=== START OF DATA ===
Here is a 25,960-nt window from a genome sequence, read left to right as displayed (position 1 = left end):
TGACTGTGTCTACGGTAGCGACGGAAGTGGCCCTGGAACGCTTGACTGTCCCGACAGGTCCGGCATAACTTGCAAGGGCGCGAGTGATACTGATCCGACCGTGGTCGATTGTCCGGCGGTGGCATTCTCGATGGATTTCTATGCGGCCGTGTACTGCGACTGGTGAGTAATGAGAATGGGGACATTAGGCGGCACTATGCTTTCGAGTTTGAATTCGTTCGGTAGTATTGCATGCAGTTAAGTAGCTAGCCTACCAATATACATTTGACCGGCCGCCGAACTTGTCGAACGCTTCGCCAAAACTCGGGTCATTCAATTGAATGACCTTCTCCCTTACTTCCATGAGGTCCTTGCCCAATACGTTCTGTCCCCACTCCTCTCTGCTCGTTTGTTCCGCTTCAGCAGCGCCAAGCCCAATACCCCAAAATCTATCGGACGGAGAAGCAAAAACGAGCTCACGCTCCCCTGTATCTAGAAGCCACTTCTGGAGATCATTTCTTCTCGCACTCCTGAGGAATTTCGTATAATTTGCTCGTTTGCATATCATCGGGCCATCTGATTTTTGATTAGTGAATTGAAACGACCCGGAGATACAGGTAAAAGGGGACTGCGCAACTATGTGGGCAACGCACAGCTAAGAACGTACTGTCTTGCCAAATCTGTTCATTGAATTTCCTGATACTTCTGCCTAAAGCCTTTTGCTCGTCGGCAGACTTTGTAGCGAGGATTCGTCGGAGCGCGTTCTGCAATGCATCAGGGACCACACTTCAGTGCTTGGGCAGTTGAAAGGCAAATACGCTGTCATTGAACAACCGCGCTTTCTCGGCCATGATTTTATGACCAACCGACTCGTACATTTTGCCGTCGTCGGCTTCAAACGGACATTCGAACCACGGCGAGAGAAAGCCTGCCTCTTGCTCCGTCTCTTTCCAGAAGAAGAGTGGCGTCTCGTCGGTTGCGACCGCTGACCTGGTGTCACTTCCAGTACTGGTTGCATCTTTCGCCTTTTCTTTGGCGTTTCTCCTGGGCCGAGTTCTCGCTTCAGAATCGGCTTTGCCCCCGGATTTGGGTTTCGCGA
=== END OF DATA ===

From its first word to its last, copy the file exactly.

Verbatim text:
Here is a 25,960-nt window from a genome sequence, read left to right as displayed (position 1 = left end):
TGACTGTGTCTACGGTAGCGACGGAAGTGGCCCTGGAACGCTTGACTGTCCCGACAGGTCCGGCATAACTTGCAAGGGCGCGAGTGATACTGATCCGACCGTGGTCGATTGTCCGGCGGTGGCATTCTCGATGGATTTCTATGCGGCCGTGTACTGCGACTGGTGAGTAATGAGAATGGGGACATTAGGCGGCACTATGCTTTCGAGTTTGAATTCGTTCGGTAGTATTGCATGCAGTTAAGTAGCTAGCCTACCAATATACATTTGACCGGCCGCCGAACTTGTCGAACGCTTCGCCAAAACTCGGGTCATTCAATTGAATGACCTTCTCCCTTACTTCCATGAGGTCCTTGCCCAATACGTTCTGTCCCCACTCCTCTCTGCTCGTTTGTTCCGCTTCAGCAGCGCCAAGCCCAATACCCCAAAATCTATCGGACGGAGAAGCAAAAACGAGCTCACGCTCCCCTGTATCTAGAAGCCACTTCTGGAGATCATTTCTTCTCGCACTCCTGAGGAATTTCGTATAATTTGCTCGTTTGCATATCATCGGGCCATCTGATTTTTGATTAGTGAATTGAAACGACCCGGAGATACAGGTAAAAGGGGACTGCGCAACTATGTGGGCAACGCACAGCTAAGAACGTACTGTCTTGCCAAATCTGTTCATTGAATTTCCTGATACTTCTGCCTAAAGCCTTTTGCTCGTCGGCAGACTTTGTAGCGAGGATTCGTCGGAGCGCGTTCTGCAATGCATCAGGGACCACACTTCAGTGCTTGGGCAGTTGAAAGGCAAATACGCTGTCATTGAACAACCGCGCTTTCTCGGCCATGATTTTATGACCAACCGACTCGTACATTTTGCCGTCGTCGGCTTCAAACGGACATTCGAACCACGGCGAGAGAAAGCCTGCCTCTTGCTCCGTCTCTTTCCAGAAGAAGAGTGGCGTCTCGTCGGTTGCGACCGCTGACCTGGTGTCACTTCCAGTACTGGTTGCATCTTTCGCCTTTTCTTTGGCGTTTCTCCTGGGCCGAGTTCTCGCTTCAGAATCGGCTTTGCCCCCGGATTTGGGTTTCGCGA